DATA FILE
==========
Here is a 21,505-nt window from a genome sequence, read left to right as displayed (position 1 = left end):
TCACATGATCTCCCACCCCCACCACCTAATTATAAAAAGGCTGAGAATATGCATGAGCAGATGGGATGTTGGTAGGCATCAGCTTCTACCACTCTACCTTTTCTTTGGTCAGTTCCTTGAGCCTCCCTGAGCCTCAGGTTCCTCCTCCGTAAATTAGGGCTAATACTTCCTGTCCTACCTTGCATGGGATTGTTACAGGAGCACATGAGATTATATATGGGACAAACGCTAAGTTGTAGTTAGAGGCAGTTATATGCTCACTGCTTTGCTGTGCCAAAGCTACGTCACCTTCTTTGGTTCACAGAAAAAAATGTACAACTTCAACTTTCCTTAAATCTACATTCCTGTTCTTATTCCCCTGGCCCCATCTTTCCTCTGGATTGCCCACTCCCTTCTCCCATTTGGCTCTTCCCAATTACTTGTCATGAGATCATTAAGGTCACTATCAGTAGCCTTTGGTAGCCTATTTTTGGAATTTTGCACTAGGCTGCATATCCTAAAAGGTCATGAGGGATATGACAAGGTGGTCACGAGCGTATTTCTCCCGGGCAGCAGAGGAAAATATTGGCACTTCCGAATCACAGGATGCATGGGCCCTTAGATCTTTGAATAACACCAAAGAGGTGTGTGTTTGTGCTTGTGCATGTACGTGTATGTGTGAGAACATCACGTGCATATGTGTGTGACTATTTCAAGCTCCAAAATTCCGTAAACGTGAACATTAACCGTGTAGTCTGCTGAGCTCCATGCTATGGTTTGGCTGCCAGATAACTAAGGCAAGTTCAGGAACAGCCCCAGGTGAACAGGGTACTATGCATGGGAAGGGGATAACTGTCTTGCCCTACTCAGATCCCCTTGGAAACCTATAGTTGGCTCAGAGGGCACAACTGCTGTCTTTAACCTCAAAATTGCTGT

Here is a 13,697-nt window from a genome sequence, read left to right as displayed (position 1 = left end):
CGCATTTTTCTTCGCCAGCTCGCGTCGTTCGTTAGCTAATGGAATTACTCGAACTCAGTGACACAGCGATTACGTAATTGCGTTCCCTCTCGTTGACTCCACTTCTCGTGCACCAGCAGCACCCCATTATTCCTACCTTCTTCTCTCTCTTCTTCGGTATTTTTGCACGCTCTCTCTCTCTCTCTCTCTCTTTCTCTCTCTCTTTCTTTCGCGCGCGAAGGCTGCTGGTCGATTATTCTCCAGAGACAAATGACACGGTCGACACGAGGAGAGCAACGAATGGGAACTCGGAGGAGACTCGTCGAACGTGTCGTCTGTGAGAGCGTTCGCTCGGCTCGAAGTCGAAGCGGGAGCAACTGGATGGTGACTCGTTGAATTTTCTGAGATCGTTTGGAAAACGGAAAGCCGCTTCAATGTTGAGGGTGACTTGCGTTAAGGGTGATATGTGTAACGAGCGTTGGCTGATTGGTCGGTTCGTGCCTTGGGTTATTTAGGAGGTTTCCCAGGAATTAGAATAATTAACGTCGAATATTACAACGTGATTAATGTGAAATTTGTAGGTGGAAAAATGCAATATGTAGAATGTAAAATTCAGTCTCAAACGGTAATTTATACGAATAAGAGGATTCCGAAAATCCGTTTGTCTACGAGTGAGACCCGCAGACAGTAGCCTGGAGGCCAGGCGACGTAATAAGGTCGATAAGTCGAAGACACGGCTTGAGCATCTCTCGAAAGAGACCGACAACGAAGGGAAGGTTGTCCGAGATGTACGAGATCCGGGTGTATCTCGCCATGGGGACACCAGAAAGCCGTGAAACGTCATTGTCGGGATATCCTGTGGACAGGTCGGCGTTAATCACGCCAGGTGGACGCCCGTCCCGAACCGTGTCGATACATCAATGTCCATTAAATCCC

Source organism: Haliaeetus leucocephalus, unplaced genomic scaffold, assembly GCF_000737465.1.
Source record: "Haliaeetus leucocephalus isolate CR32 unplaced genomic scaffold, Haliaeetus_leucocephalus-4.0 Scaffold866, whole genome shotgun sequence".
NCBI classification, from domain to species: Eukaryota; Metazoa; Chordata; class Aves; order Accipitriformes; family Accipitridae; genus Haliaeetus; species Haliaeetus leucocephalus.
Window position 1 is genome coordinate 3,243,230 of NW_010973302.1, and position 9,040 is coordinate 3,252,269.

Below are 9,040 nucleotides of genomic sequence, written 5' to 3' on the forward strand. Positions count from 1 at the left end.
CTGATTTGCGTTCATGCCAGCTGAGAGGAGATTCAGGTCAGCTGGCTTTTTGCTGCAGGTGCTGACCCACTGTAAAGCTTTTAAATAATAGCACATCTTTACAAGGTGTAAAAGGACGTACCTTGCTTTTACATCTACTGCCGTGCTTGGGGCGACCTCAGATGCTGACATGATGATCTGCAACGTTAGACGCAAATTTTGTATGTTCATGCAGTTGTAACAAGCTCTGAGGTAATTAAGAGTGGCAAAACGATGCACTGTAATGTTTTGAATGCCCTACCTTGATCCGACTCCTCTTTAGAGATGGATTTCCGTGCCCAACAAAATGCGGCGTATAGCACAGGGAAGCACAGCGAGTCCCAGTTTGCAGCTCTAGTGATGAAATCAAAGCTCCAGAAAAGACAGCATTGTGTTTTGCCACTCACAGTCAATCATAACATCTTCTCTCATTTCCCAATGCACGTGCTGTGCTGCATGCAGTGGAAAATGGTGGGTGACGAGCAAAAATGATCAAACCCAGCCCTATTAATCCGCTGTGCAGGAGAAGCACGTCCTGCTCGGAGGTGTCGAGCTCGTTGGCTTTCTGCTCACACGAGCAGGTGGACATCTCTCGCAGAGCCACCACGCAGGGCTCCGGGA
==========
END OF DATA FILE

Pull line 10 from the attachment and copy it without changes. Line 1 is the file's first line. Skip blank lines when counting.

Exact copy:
CTGATTTGCGTTCATGCCAGCTGAGAGGAGATTCAGGTCAGCTGGCTTTTTGCTGCAGGTGCTGACCCACTGTAAAGCTTTTAAATAATAGCACATCTTTACAAGGTGTAAAAGGACGTACCTTGCTTTTACATCTACTGCCGTGCTTGGGGCGACCTCAGATGCTGACATGATGATCTGCAACGTTAGACGCAAATTTTGTATGTTCATGCAGTTGTAACAAGCTCTGAGGTAATTAAGAGTGGCAAAACGATGCACTGTAATGTTTTGAATGCCCTACCTTGATCCGACTCCTCTTTAGAGATGGATTTCCGTGCCCAACAAAATGCGGCGTATAGCACAGGGAAGCACAGCGAGTCCCAGTTTGCAGCTCTAGTGATGAAATCAAAGCTCCAGAAAAGACAGCATTGTGTTTTGCCACTCACAGTCAATCATAACATCTTCTCTCATTTCCCAATGCACGTGCTGTGCTGCATGCAGTGGAAAATGGTGGGTGACGAGCAAAAATGATCAAACCCAGCCCTATTAATCCGCTGTGCAGGAGAAGCACGTCCTGCTCGGAGGTGTCGAGCTCGTTGGCTTTCTGCTCACACGAGCAGGTGGACATCTCTCGCAGAGCCACCACGCAGGGCTCCGGGA